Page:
postmodernity according to gillian welch and madonna

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Saturday, June 13th, 2009

postmodernity according to gillian welch and madonna

chalk this up as my absolutely random post of the week. hey, it’s saturday, why not?

quite some time ago, i discovered a hilarious children’s book being published by paste magazine called an indie rock alphabet book. basically, each page pairs up a letter with an indie artist and makes some quirky rhyming sentence. for example, birthdays, puppy dogs, breakfast in bed…nothing could be better than radiohead. great stuff.
my children need this book. 🙂
(likewise, we need to unfill their minds with all the monotone, silly crap-for-music that is pushed off as good for children…but i digress….)

right now, paste is twittering the book, letter by letter. the other day, the letter ‘g’ came up and it was gillian welch (the spread from the book is pictured above), reading though gillian welch was raised in l.a., her songs are rooted in the appalachian way. while i thought that was fun and clever, it also struck me for a whole other reason.
i’m a fan of gillian welch. not a superfan, but a fan. i love her raw, sparse eloquence. she blends beautiful folk sounds with very cultured sensibilities (she refers to her music as “american primitivism”). there’s a certain paradox about gillian welch, and paste’s indie alphabet keenly points that out, stating that despite her very folky, appalachian sound, she was actually raised in los angeles.
further, prior to moving l.a., welch was born in manhattan, went to college in the san francisco bay area and then studied at the berklee college of music in boston. so, to end up recording very rustic, roots music is an unexpected musical trajectory.
there’s a very in-depth and lengthy conversation that would comprise the totality of a discussion concerning postmodernism and its implications, but when i saw the rhyme about gillian welch, it reminded of one facet of this conversation. specifically, it’s the idea that paradox is welcome and common. for example, one, in regards to political strategy, may state they want to create a peaceful world by engaging a war. another example, in regards to postmodernity itself, is that while the postmodern claims that a modern worldview is flawed because its insistency on the certainty of its assertions of truth, the postmodern lives in paradox because of its own insistency of that very claim.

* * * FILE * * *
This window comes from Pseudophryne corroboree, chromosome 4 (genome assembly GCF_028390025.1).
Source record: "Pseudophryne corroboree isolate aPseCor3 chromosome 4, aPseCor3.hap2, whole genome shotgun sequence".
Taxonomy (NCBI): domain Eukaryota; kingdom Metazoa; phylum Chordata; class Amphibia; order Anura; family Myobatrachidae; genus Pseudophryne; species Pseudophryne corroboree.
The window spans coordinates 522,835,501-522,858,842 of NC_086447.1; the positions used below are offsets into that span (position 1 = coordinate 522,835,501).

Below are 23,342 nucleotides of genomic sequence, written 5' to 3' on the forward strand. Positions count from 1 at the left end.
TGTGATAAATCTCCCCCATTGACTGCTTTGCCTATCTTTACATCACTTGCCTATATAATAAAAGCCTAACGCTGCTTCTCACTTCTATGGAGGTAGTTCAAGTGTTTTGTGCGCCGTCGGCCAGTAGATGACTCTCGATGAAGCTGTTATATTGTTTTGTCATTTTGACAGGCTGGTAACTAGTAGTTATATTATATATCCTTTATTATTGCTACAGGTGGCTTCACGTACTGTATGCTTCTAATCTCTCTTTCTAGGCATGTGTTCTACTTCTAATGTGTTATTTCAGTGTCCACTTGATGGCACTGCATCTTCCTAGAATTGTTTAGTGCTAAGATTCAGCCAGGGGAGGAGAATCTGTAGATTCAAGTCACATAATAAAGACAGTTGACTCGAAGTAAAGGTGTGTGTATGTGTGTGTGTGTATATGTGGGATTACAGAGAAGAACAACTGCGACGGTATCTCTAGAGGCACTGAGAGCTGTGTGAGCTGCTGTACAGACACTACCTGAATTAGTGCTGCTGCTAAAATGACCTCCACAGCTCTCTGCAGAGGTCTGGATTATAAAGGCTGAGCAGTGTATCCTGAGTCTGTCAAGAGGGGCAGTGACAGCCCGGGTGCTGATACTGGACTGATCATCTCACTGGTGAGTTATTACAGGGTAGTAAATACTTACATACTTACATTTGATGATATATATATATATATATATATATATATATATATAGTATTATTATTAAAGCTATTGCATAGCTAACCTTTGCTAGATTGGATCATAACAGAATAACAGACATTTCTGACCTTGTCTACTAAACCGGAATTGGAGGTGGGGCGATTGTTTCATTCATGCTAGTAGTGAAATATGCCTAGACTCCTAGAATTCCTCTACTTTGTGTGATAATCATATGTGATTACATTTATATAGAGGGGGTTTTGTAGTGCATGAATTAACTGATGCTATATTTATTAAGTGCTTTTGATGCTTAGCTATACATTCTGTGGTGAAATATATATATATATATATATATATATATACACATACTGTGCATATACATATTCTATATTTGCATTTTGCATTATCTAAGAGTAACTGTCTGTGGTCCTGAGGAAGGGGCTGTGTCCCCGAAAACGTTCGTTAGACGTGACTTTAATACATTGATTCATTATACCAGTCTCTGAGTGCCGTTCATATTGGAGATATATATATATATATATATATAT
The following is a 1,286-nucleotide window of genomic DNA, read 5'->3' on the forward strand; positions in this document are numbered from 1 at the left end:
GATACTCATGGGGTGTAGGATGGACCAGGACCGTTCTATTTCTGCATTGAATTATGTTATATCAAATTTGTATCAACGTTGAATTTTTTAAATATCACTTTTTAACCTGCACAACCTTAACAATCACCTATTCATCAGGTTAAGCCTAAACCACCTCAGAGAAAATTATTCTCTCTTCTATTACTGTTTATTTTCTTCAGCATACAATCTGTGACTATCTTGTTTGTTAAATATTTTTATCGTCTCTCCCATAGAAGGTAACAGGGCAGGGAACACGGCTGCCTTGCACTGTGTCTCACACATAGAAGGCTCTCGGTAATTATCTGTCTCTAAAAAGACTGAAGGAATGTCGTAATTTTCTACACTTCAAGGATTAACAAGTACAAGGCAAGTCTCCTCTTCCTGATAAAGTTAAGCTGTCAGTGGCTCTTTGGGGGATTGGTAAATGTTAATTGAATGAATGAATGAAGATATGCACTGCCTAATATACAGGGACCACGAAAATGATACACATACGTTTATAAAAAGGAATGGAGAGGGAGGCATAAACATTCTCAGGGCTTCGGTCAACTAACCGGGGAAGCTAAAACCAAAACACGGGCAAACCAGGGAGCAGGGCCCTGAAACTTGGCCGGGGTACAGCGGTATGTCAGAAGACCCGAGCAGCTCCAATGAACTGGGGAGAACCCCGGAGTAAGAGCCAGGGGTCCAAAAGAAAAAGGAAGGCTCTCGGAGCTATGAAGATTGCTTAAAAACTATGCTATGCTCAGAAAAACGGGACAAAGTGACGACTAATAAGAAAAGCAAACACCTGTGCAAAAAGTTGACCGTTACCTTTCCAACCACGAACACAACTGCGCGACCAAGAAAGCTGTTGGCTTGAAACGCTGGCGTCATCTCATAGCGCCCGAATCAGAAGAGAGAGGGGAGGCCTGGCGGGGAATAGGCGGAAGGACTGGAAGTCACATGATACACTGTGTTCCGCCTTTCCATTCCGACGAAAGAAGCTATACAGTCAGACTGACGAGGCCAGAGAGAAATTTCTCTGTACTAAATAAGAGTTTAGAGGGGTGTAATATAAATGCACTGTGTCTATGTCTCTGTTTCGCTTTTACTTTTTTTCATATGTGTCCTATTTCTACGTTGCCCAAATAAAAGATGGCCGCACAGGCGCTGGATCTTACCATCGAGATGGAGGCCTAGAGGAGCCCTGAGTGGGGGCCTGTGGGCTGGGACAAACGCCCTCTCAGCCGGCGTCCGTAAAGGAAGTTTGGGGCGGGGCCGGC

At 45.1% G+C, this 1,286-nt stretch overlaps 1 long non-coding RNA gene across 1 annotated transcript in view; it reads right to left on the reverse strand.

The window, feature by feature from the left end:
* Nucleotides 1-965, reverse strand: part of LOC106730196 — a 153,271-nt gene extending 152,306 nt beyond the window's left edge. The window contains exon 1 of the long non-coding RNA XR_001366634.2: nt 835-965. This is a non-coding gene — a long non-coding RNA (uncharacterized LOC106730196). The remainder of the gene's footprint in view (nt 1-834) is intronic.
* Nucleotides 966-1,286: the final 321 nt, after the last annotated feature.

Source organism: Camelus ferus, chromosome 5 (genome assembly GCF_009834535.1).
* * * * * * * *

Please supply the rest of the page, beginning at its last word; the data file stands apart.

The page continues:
on a much more surface level, the seemingly paradoxical nature of gillian’s welch big city sensibilities leading to the music of appalachian america, is not brought into question in a postmodern world. seamless transition between cultures and art forms are common now, whereas even 50 years ago, those paradoxes would have been difficult to overcome.

another example, from almost 10 years ago, is madonna’s 8th album music. although popular culture is completely pervasive now, if you could take a person in their 60’s or 70’s (or older)—in a cultural vacuum—and show them the cover of the album (pictured above), they might guess that the music is either country or country western or maybe even folk. of course, that sounds silly to us, but remember, on the artwork that supposedly represents the music, madonna is wearing a cowboy hat, western shirt and there’s imagery associated with a rodeo. of course, we know that madonna’s music couldn’t be any less western or country. on this particular album, madonna really channeled retro, electric dance pop—a far cry from boot-stomping country western music.
this is postmodernity. it’s living in paradox. it’s being raised in one of the most forward-thinking big cities in the world and creating stripped-down mountain music. it’s being dressed in traditional cowboy garb and producing music for dance clubs in new york city.
as i stated earlier, there’s a much fuller and complex conversation concerning postmodernism, but the idea of paradox is an interesting facet that both these artist exhibit.
in case you’ve never heard gillian welch’s music, here’s (probably) my favorite song by her (although that’s like picking my favorite child…):
gillian welch: my first lover